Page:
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When a pair of New York-based musicians (Michael G. and Ticklah) calling themselves the Easy Star All-Stars came out in 2003 with Dub Side of the Moon, an all-reggae interpretation of Pink Floyd's rock monster Dark Side of the Moon, there were no expectations among an audience and thus no reason for skepticism. The album's reputation built steadily and the newly converted — thousands bought the album and talked it up to others — naturally wondered what would come next. After much deliberation, the All-Stars settled on Radiohead's 1997 masterpiece OK Computer, an obvious choice in hindsight (some consider Radiohead a 21st century Floyd), as beloved in its own time (and, undoubtedly, for many years to come) as Dark Side was decades earlier. Still, months before its release, some die-hard Radiohead fans were condemning the idea of Radiodread — not to mention its campy title — how could anyone dare mess with perfection? It was assumed by some that the reggae musicians would turn this monumental work into a parody, or render its often complex structures and moods unlistenable at the least. Turns out they had nothing to fear: the Easy Star All-Stars not only treat OK Computer with the respect it merits, they successfully re-imagine it, creating a work of art that, while it may never earn the over-the-top critical plaudits enjoyed by the source material, should find favor with both Radiohead loyalists and roots reggae purists alike. It couldn't have been easy, but the All-Stars make it sound so. Each tune is reconsidered on its own terms, with guest vocalists — among them reggae giants such as Horace Andy (opener "Airbag"), Morgan Heritage ("Electioneering"), Toots & the Maytals (a very upbeat "Let Down") and Israel Vibration (album-closing "The Tourist") — bringing a personal stamp to each tune. How each of these vocalists chooses to handle Thom Yorke's keening, facile vocals is worth a study in itself — some virtually mimic him while others throw out the mold and come at the material from a completely outsider perspective. Ditto the arrangements: OK Computer's tricky time shifts and layers of electronics and ambient sounds could, in lesser hands, add up to a complete muck-up, but instead Radiodread emerges as its own, quite satisfying entity. It may be sacrilege to even think so, but it's possible that some listeners unable to warm up to Radiohead may even come to prefer this OK Computer from an alternative universe.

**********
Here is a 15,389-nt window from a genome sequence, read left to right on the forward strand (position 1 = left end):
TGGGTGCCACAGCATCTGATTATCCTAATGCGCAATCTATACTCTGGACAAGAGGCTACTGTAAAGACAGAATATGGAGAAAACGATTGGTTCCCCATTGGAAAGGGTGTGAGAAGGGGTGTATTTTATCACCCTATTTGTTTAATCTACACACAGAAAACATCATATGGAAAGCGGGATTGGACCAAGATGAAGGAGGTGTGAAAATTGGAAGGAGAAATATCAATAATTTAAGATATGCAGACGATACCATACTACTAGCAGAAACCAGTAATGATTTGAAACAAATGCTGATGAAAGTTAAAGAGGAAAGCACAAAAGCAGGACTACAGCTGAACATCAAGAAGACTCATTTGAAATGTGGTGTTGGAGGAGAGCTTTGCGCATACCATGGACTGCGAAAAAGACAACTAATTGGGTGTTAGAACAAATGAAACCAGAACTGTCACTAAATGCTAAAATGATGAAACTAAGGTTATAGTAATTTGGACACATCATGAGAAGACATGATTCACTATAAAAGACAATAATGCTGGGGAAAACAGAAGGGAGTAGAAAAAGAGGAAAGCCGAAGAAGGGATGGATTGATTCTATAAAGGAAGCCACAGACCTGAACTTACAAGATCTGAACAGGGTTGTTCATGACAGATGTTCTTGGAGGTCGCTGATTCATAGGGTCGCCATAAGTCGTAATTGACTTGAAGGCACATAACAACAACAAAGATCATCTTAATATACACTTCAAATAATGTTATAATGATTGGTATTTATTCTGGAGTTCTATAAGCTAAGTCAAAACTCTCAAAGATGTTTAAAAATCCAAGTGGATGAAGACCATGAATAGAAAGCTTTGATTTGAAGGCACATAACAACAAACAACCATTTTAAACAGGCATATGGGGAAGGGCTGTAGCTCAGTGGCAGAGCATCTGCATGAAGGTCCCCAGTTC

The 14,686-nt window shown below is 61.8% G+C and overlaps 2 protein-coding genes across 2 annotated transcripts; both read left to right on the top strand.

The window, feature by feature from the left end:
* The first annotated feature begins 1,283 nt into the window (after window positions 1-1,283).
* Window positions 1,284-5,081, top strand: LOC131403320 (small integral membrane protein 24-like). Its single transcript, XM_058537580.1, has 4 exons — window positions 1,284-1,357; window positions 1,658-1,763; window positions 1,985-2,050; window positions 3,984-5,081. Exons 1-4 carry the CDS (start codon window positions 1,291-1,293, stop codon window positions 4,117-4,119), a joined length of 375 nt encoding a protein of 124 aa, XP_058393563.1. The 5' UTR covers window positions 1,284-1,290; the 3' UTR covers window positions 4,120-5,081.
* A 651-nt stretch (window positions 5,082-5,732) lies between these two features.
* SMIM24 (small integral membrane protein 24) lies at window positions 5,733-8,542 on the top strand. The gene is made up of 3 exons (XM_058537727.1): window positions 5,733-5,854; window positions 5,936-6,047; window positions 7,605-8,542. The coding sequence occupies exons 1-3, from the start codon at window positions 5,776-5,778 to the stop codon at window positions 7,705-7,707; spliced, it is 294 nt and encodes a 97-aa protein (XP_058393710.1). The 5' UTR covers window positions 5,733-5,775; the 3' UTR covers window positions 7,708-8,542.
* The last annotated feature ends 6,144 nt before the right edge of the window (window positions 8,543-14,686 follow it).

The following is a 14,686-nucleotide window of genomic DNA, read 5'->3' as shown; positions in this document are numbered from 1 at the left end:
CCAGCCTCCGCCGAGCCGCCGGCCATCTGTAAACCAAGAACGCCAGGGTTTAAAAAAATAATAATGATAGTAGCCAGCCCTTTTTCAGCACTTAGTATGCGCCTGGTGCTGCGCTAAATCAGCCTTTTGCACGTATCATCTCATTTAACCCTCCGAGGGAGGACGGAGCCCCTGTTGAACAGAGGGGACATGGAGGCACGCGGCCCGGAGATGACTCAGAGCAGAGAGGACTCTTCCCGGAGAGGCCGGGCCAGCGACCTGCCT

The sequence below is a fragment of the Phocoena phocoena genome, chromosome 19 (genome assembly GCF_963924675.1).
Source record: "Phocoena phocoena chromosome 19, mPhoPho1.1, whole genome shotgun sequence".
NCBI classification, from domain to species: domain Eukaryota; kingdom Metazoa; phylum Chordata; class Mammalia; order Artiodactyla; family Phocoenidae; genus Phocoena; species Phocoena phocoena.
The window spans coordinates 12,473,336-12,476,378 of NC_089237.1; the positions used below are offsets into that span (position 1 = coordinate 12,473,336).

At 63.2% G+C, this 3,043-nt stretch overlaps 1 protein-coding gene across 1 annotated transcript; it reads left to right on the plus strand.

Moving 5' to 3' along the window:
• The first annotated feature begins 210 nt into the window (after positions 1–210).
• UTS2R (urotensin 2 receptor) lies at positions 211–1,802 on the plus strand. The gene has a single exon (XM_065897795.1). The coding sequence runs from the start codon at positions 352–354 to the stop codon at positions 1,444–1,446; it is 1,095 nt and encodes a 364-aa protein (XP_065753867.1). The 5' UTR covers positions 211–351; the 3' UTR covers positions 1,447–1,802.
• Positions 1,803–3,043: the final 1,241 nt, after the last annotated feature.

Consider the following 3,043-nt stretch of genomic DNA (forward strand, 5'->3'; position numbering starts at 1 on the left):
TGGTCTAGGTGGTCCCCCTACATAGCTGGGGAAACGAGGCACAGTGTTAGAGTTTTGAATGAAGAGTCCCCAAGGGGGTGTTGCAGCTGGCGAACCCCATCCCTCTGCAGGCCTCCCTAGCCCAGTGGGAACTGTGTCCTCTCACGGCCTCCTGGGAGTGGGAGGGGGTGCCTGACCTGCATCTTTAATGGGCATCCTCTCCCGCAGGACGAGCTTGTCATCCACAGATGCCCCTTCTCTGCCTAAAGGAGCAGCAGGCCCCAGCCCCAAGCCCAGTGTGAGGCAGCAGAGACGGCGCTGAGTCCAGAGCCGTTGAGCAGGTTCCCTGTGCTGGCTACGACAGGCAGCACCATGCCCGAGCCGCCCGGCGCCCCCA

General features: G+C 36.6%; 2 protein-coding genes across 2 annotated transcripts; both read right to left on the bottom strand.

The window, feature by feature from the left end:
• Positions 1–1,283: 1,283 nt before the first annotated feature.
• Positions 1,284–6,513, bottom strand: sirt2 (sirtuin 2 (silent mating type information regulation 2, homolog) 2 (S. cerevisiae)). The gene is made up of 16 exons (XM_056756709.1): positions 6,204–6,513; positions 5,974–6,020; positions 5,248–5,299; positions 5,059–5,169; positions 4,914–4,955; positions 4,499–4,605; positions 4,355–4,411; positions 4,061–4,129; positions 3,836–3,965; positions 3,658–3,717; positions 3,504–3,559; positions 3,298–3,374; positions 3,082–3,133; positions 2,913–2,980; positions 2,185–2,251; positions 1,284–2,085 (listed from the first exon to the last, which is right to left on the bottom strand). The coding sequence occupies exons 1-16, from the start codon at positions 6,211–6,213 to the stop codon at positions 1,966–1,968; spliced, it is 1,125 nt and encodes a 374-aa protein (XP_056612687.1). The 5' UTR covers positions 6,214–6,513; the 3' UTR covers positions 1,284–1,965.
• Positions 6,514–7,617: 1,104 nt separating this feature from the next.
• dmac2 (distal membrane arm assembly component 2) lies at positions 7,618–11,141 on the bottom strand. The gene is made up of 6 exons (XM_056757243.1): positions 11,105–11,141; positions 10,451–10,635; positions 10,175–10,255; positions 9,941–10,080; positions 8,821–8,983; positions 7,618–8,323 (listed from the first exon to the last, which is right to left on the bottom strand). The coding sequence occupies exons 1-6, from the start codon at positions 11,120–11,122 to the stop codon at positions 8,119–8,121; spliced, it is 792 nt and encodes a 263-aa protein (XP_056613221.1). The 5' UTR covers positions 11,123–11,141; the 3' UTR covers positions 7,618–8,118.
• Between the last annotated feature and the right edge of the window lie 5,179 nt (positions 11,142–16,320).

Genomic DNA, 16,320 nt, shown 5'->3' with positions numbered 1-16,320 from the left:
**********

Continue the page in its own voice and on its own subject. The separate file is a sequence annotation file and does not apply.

if you are a fan of reggae, radiohead or the easy star all-stars then this album is a must. every song on this album is a standout. very impressive also are paranoid android, let down and lucky. i recommend this album to anybody who is in the mood for some chill music.
Discard the naysayers. This is a solid effort, just like Dub Side.... Enjoy it. Thom Yorke does....
good work as before
As they did with Dub Side of the Moon, this group gets it right again with this album. For a tribute album, they always seem to do a good job. Dub Side was the best possible reggae tribute to Dark Side of the Moon. It was an amazing album in itself. This one is the same way, bringing upbeat tempo, jamming versions of classic tunes Radiohead presented on OK Computer. Couldn't have done it any better. Check out especially "Karma Police," "No Surprises," and "Let Down." Looking forward to their next project.
Years Active: '00s, '10s